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Friday, March 11, 2011

FACTS: Cancelled US plants due to earthquake concern

-Siting criteria for US Nuclear plants are very strict, and include not only the location of population centers but also such things as geology.

-While many plant sites have been rejected by the AEC / NRC for having been too close to population centers, there have also been a number of sites considered and then rejected on seismic, or earthquake potential, concerns.

-The Federal Code covering Nuclear Plant Siting is 10CFR100. The section of 10CFR100 covering siting criteria for observation directs the full consideration of the site physically including "seismology, meteorology, geology and hydrology." {10CFR100.10(4)c}

-There have been some preliminary site investigations rejected on grounds of seismic concern but two major efforts by utility companies to build nuclear plants have been cancelled after serious design work.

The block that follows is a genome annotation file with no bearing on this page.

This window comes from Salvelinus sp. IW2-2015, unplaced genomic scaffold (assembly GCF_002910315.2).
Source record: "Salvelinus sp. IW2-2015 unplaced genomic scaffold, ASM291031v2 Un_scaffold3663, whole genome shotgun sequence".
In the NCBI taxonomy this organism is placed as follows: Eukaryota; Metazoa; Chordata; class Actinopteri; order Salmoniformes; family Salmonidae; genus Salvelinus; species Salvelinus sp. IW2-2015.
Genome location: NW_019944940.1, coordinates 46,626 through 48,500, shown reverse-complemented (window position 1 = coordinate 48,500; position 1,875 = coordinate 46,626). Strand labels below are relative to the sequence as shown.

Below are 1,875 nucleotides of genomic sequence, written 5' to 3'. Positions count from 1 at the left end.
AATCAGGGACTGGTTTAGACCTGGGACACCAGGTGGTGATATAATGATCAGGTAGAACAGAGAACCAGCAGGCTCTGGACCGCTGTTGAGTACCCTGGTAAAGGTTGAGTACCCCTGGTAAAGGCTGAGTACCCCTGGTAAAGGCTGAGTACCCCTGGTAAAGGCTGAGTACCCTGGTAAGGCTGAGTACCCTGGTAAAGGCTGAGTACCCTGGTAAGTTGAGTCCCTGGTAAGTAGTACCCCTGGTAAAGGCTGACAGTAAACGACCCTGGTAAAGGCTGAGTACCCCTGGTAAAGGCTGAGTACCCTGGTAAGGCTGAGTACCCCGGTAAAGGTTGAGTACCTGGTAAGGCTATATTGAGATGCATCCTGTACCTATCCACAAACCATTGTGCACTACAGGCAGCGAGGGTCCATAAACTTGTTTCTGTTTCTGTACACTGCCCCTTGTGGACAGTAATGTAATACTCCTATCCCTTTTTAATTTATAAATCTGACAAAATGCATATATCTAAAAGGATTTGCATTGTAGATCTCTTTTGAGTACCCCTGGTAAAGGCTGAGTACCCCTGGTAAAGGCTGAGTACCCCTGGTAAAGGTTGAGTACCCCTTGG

BODEGA BAY ATOMIC PARK, Bodega Bay, California. This was to have been a General Electric BWR, rated 1000 MWt / 313 MWe built for Pacific Gas and Electric at Bodega Head, which is in Sonoma County and roughly 50 miles north of San Francisco. The project began in 1962. Serious protests surrounding this plant site initially were environmental but became seismically oriented, with the result that the AEC was forced to cancel consideration for the site (planned criticality for this project initially had been 1966) with the indication that it (the AEC) did not have proper and full information to guarantee that the site would NOT be problematic from the seismic aspect of consideration.

MALIBU STATION, Malibu Beach, California. This station (also called Corral Canyon in some documents) was to have been a Westinghouse PWR rated 1473 MWt / 462 MWe for the City of Los Angeles' Department of Water and Power. This project began officially with submission of information to the AEC in 1963, and startup of the plant was scheduled for 1967; a conditional permit was issued by the AEC in July 1966 for construction at the plant site. However, again, protest over a wide range of issues eventually included seismic concerns and again the AEC had to agree that it did not have good enough information from the seismic standpoint to guarantee safety of a plant at that site.

-Nuclear plants in the United States, then, are seriously considered seismically and if sites cannot be verified safe, for certain, seismically they are not approved for construction by the NRC (formerly the AEC.)

this article written by Will Davis for the Atomic Power Review Blog. Sources available upon request.

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